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Thomas Aquinas was a great gift to the church. He stands among the greatest minds the world has ever known. This doesn’t mean, of course, that he did not have his flaws, one of which goes to the heart of his intellectual labors. He saw it as his goal to synthesize the wisdom of Aristotle with the wisdom of the Bible. Now, Aristotle was no intellectual slouch either. That said, Thomas’ goal ought to immediately raise flags for us. Even a dummy like me can see: why would anyone want to synthesize the Bible with anything? What does the Bible lack that Aristotle brought to the table? The Bible is sufficient to tell us that the Bible is sufficient. We don’t need Aristotle — or Aquinas — to remind us that at the end of the day we don’t need Aristotle or Aquinas. What we need is the Bible.

This propensity for mixing the Bible with our own wisdom did not die with Thomas. Because we are inveterate syncretists, we are inveterate synthesizers. We want to combine our philosophy with the Bible. We want to combine our political theories with the Bible. We want to combine our psychology with the Bible. We want to combine our economics with the Bible. And we want to combine our understanding of the business world with the Bible. Of course, we all ought to believe what the Bible says about each of these things. The trouble isn’t bringing the Bible to bear on questions of wisdom. The trouble isn’t asking what the Bible tells us the state is called to do, nor asking what the Bible tells us about the human soul. The problem is taking a body of “knowledge” built on an unbiblical worldview and then trying to mesh that with the Bible.

Consider, for a moment, how little Scripture and how much psychology we have in the field of business. Consultants there are eager to tell us of the vital importance of developing a “vision,” of putting together a “mission statement.” While it is always good to know where we are going, it is always better to go back to the Bible. There we are told to mediate on the Word of God. We are told to seek out the wisdom therein. What we are not told is to have a “mission statement.” If anything, we are given a mission statement — seek first the kingdom of God and His righteousness. 

This is not merely Jesus’ mission statement. It is not merely my mission statement. It states the mission for all of us, which means in turn that it states the mission of missions. This is what the church is to be about in every corner of the world. And when the church in one corner reaches out to aid the church in another, this is where that aid ought to be moving.

Paul reminds us in 1 Corinthians that the body of Christ is made up of different members. We all have different callings under our one, grand calling. His caution, however, is that too often we confuse our specific calling with God’s general calling. That is, we are seeking to build our own little kingdoms rather than seeking His. When our peculiar mission is driven by our peculiarities rather than His one grand mission, we are upside down and likely in the way. When we seek to syncretize our end with His, we miss our true mission.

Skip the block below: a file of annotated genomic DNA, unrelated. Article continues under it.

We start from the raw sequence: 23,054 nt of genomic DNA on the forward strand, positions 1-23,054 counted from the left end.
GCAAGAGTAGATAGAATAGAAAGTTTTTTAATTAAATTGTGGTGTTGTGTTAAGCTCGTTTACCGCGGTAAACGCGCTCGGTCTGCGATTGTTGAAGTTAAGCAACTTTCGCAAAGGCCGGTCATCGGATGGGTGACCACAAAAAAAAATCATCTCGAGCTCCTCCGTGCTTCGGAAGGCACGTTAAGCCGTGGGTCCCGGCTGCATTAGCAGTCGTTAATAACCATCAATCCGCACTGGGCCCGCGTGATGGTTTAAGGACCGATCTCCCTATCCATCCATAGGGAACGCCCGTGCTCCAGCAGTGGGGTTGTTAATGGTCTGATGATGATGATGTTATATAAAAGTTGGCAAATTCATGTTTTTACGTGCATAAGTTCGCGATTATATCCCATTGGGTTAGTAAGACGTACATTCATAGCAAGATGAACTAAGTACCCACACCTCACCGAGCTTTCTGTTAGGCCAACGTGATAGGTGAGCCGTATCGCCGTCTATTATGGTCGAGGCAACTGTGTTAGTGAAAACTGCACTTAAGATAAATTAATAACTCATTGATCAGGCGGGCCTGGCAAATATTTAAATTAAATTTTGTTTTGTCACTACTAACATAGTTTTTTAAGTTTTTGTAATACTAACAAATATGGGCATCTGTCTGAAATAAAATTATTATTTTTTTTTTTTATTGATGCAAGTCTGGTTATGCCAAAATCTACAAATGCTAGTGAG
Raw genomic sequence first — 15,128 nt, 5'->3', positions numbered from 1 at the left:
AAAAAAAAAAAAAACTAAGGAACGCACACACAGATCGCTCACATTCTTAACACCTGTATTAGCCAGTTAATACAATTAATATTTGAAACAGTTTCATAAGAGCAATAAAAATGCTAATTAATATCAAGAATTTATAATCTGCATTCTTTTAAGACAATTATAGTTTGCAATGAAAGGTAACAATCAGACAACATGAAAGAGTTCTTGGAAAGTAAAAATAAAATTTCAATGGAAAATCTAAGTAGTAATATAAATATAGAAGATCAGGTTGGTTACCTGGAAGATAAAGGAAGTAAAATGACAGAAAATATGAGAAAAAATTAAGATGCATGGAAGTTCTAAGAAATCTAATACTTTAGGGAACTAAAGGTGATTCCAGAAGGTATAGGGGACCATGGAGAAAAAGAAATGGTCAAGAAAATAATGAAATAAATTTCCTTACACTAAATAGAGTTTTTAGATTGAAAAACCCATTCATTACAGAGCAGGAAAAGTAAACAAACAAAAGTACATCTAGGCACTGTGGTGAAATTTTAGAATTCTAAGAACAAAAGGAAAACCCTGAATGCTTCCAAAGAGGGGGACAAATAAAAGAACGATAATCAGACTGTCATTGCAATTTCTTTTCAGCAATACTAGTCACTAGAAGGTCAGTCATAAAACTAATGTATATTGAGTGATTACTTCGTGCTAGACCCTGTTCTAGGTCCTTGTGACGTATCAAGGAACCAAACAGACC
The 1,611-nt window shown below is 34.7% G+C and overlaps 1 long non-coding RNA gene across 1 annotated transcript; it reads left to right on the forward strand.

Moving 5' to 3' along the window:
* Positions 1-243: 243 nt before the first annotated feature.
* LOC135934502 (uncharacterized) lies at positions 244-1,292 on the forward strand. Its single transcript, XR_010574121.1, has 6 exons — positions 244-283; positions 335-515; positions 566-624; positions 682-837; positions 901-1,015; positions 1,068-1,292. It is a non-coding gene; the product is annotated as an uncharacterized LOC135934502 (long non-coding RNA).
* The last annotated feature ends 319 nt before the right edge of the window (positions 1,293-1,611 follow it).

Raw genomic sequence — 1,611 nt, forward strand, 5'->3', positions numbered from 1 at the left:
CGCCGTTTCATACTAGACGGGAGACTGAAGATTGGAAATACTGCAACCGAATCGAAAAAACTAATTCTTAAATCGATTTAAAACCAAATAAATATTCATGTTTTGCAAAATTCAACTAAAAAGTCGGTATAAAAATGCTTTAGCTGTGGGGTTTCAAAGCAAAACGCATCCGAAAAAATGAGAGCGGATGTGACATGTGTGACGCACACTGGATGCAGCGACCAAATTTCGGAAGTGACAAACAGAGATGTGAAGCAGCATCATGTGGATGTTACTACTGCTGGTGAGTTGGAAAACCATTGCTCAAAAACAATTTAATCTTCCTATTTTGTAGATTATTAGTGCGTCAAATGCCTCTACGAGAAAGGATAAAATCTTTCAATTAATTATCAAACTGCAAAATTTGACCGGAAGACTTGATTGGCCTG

Every Lord’s Day where I worship we confess together our faith. Some Sundays we sing together the Apostles’ Creed. Some Sundays we sing the Nicene Creed. I often remind the congregation that each Lord’s Day we do not worship alone. Instead, we are lifted up into the true and eternal Mount Zion where we meet with the souls of just men made perfect (Heb. 12:22–24). But it is not our local congregation alone that is so lifted up; rather, the church across the globe gathers together there. The Lord’s Day is like a celestial “wave” whereby as the earth spins on its axis the saints of God rise up to give Him praise.

We are not united, of course, by a common tongue. We do not share the exact same history (though we all have Abraham for our father). We are not of the same skin color. What unites us is our common faith. We confess the same Lord. We have the same mission. Together we are called to seek first the kingdom of God and His righteousness. And together is the only way this will come to pass.

God has indeed given each of us a part to play, a little mission that works toward the single grand mission. The serpent, however, delights in our confusing the part with the whole. Our glory, however, isn’t found in building up our little corner of the kingdom. Instead, our glory grows only insofar as His kingdom grows. We must decrease, but He must increase. And as we die, so we live. In other words, when we seek first the kingdom and His righteousness, all these things will be added to us. His kingdom is not only forever, but it is for everywhere. May He be pleased to give us eyes to see that “Jesus shall reign where’er the sun does His successive journeys run.” May we see “His kingdom stretch from shore to shore, till moons shall wax and wane no more.”

Holding the Rope

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From the November 2008 Issue
Nov 2008 Issue